- Unjustified restrictions on access to information and censorship and surveillance;
- Activists detained for disseminating critical information about COVID-19
- Targeted attacks against journalists and media outlets
It has only been one month since the declaration of the coronavirus (COVID-19) pandemic but already the CIVICUS Monitor is documenting an alarming deterioration in civic space across 40 countries. A new brief released today by the CIVICUS Monitor, shows that many governments are responding to the pandemic in an unjustifiable and unnecessary manner.
According to the CIVICUS Monitor, the state of civic freedoms was already on the decline with just 3% of the world’s population living in countries where their fundamental rights are in general, protected and respected countries before COVID-19. In some countries, emergency powers are accelerating this trend. Information from civil society and the media shows that governments may be exceeding the justifiable restrictions in their response to the pandemic, negatively affecting civic freedoms in many parts of the world.
Freedom of expression has come under severe attack over the last month. Censorship is being used by states like China, El Salvador and Vietnam to silence activists, journalists and other government critics to suppress critical information during the pandemic. There have also been reports of individuals being threatened or arrested for criticising the state response or for disseminating information on the pandemic in countries like Iran, Sri Lanka and Pakistan.
The media and journalists play a critical role in reporting on the pandemic. However, there have been reports of countries shutting down media outlets, restricting the media and criminalising journalists. Jordan, Oman, Morocco, and Yemen suspended newspaper printing and distribution in response to the pandemic while journalists have been arrested in Kenya and Venezuela. Governments in Turkey and Malaysia have also resorted to repressive laws governing ‘fake news’ to combat misinformation about the virus.
“Information is key in the battle against COVID-19. Censoring both social and conventional media is limiting the dissemination of critical information and putting more people at risk. Governments must ensure that freedom of expression is safeguarded in all forms while addressing the pandemic.” said Marianna Belalba, Civic Space Research Lead for the CIVICUS Monitor.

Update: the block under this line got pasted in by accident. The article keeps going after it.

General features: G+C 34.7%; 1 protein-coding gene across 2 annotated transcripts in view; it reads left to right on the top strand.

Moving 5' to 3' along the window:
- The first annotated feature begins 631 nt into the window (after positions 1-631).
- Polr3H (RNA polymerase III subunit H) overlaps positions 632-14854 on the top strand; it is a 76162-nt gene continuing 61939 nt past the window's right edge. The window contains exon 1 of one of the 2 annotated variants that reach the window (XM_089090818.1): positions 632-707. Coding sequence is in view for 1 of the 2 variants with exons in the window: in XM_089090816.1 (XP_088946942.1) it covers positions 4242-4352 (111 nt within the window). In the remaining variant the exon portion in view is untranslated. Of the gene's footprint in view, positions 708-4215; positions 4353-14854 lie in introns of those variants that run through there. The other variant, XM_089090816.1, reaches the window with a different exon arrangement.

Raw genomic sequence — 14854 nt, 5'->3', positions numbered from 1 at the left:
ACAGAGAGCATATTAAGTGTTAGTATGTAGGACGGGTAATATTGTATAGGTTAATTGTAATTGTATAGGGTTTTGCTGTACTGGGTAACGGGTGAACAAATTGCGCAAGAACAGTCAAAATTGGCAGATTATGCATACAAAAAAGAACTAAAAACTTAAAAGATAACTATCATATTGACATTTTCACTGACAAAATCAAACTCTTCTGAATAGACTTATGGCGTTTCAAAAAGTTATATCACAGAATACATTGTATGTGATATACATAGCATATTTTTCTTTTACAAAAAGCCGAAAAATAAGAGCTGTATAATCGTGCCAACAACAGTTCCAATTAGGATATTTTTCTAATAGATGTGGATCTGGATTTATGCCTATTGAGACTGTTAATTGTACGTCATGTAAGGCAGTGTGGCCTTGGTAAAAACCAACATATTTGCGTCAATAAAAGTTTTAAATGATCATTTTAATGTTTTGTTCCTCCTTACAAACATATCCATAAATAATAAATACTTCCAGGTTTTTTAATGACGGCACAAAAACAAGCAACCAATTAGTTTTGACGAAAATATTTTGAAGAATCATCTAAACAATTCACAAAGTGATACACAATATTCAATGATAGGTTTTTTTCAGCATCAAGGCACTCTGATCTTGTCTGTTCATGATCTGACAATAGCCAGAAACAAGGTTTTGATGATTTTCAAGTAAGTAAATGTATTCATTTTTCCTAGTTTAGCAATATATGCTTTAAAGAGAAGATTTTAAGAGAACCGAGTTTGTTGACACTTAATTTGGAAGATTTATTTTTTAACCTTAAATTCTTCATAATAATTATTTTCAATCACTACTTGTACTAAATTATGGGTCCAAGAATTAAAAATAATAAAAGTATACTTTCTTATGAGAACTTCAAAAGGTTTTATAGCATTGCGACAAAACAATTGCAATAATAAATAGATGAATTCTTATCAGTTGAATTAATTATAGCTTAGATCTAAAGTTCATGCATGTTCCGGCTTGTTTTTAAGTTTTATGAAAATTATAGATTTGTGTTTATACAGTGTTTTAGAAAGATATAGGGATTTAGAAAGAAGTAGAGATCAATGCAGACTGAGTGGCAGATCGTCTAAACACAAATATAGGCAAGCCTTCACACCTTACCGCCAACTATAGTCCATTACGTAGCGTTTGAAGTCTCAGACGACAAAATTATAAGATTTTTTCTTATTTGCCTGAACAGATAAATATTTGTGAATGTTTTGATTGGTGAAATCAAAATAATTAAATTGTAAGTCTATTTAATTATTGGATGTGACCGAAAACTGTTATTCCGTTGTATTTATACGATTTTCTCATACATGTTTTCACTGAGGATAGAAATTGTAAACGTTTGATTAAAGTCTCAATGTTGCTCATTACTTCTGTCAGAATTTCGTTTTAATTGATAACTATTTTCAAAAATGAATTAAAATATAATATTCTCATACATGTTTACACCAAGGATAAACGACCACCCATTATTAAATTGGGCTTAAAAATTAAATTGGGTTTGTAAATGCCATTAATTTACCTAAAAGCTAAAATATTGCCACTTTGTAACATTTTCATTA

Human rights defenders play a critical role during this global crisis especially by holding officials to account. Yet, there are some indications that governments and other actors are using the pandemic to target human rights defenders and government critics. Activists have been arrested in Honduras under the pretext of combating the virus while in Colombia death squads are taking advantage of the lockdowns to kill rural activists. There have also been reports of police abuse during the lockdown including the use of excessive force or inhuman and degrading treatment by law enforcement officials in the Philippines and Kenya.
The CIVICUS Monitor is also concerned that tracking entire populations to combat COVID-19 could pave the way to more invasive forms of surveillance and civic space restrictions for example in China and Israel. At the same time, overly broad emergency laws and new restrictive legislation have or are being legislated in countries like Hungary and Cambodia which are inconsistent with international law and standards.
“We urge the authorities to respect the law during lockdown and ensure that any surveillance measures adopted are lawful, necessary and proportionate.”
The United Nations Special Rapporteur on the rights to freedom of peaceful assembly and of association recently stated that “human rights is the compass” to overcome this pandemic and that civil society organisations should be seen as strategic partners in this. It is therefore crucial that we push back on the restrictions and attacks against civil society if we are to overcome the unprecedented challenge posed by COVID-19.